However, this creates a challenge in assessing works that exist outside of that template. “Lost” works that have been recovered. “Incomplete” works that have been finished. Even older works that have been revisited. It is, for example very hard to separate Doug Liman’s reworked 2018 director’s cut of his 2010 film Fair Game from the context of its later release, specifically President Donald Trump’s pardoning of a key official involved in the events depicted in the film. It becomes an even bigger challenge when dealing with a work that is seeing the light of day for the first time years removed from its original context.

Is The Other Side of the Wind a lost seventies film, or is it a film for the closing of the second decade of the twenty-first century? Is it both? Is it neither? Is it something else entirely?

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Seventies Heaven – The Shifting Gaze of Cultural Nostalgia

Nostalgia is a funny thing.

It is infinitely more complex than most people will allow. By its very nature, it is highly fungible, intertwined with concepts like memory and politics in a way that does not always make it easy to parse. Nostalgia hits in waves, but those waves do not always hit at the same time with the same intensity. Nostalgia is not a single monolithic concept, it pulls and pushes from moment to moment. What is the nostalgia of the moment? The eighties nostalgia of Stranger Things? The nineties nostalgia of Independence Day: Resurgence?

theniceguys2

Trying to define a pattern in pop culture’s nostalgia is like trying to read the tea leaves, falling somewhere between a conversational art and outright hucksterism.  Still, one of the more interesting – and least discussed – aspects of the grand nostalgia industrial complex is the state of transition. Big waves become little waves, emphasis shifts, focus goes elsewhere. One of the more interesting shifts in nostalgia over the past couple of years has been a transition from a strong sixties nostalgia into something altogether more seventies.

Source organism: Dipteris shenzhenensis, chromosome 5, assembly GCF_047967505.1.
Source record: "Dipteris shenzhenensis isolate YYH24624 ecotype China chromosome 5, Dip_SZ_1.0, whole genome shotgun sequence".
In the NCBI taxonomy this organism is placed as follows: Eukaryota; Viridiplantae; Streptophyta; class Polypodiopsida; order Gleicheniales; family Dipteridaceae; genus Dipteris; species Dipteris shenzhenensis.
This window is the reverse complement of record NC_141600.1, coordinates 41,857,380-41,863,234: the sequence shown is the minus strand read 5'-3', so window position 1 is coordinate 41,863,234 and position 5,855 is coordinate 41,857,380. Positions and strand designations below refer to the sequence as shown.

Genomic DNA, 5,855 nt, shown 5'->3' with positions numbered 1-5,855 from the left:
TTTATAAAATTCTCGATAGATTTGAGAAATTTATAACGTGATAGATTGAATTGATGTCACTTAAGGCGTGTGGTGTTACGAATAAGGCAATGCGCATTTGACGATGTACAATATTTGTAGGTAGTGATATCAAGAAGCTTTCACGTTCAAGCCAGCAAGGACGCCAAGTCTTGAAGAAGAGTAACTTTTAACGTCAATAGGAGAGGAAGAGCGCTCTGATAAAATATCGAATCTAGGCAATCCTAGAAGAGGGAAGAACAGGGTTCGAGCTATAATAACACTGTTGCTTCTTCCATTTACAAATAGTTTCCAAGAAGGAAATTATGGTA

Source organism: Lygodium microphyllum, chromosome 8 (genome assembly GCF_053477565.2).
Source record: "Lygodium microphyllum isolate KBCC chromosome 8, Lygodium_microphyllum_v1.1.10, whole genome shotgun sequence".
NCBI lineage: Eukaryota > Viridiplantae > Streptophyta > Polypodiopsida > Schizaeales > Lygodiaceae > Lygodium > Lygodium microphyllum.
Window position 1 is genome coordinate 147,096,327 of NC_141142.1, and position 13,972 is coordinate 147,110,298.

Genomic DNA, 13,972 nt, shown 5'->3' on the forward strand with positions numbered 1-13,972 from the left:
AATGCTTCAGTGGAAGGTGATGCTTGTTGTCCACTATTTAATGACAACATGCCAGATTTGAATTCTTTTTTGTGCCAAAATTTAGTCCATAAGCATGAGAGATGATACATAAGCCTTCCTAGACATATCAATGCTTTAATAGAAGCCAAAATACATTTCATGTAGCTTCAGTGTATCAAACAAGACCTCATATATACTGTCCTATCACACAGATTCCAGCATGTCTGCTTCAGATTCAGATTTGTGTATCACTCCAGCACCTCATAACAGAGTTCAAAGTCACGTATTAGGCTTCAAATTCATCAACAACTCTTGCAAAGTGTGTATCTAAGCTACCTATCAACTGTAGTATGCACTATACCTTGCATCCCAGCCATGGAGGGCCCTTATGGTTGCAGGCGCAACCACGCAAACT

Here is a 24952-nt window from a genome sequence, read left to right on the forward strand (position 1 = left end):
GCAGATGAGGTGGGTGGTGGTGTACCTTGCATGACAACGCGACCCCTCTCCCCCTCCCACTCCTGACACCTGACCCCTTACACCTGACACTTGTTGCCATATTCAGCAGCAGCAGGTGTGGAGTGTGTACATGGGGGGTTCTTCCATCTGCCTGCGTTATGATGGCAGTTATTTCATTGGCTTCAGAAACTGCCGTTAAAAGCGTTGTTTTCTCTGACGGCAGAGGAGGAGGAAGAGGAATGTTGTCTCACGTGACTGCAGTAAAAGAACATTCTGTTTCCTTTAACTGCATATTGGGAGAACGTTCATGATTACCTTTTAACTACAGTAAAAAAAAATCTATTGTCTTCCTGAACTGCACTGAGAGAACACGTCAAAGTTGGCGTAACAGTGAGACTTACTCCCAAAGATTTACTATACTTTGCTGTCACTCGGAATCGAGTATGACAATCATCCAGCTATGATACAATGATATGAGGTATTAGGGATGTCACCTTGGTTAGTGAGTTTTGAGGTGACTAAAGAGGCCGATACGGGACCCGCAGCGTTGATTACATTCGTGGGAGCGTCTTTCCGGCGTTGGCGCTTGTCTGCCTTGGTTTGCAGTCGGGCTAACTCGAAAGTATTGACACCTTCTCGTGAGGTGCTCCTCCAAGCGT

It is a rather weird sight to behold, as if watching the popular image of one decade fade into the popular image of the other.

elvisandnixon8

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The X-Files: Season 10 (IDW) #19-20 – G-23 (Review)

This June, we’re going to be taking a look at the current run of The X-Files, beginning with the IDW comic book revival and perhaps taking some detours along the way. Check back daily for the latest review.

One of the more underrated aspects of The X-Files: Season 10 is the care that writer Joe Harris takes to emulate the structure and tone of a regular season of The X-Files.

There are obvious structural differences, of course. Twenty-five issues cannot possibly correspond to twenty-five episodes of television, and the comic ran for over two years rather than across nine months. Nevertheless, Harris works hard to ensure that the comic book series adopted a structure rather similar to that of the television series. The X-Files: Season 10 has a flow to it that feels vaguely like the structure of those classic nineties seasons, albeit with fewer individual stories due to the nature of the medium.

Ol' green eyes is back...

Ol’ green eyes is back…

Believers was an epic mythology season premiere, akin to The Blessing Way and Paper Clip or Redux I and Redux II. Pilgrims was a big mid-season mythology adventure like Nisei and 731 or Piper Maru and Apocrypha. Elders is an epic game-changing season finale, like The Erlenmeyer Flask or Anasazi or Requiem. Even stand-alone character-centric stories like Being for the Benefit of Mister X or More Musings of a Cigarette-Smoking Man recall episodes focusing on supporting characters like Zero Sum or En Ami.

With that in mind, G-23 is very much the weird mind-bending off-format episode that tends to appear towards the end of the season. Indeed, Harris boasted on Twitter that the end of the season would “include an… off-beat story.” In that light, G-23 feels very much like an affectionate nod to trippy stories like Demons, Folie à Deux and Field Trip. Indeed, it is something of a precursor to the positioning of Babylon within the revival series.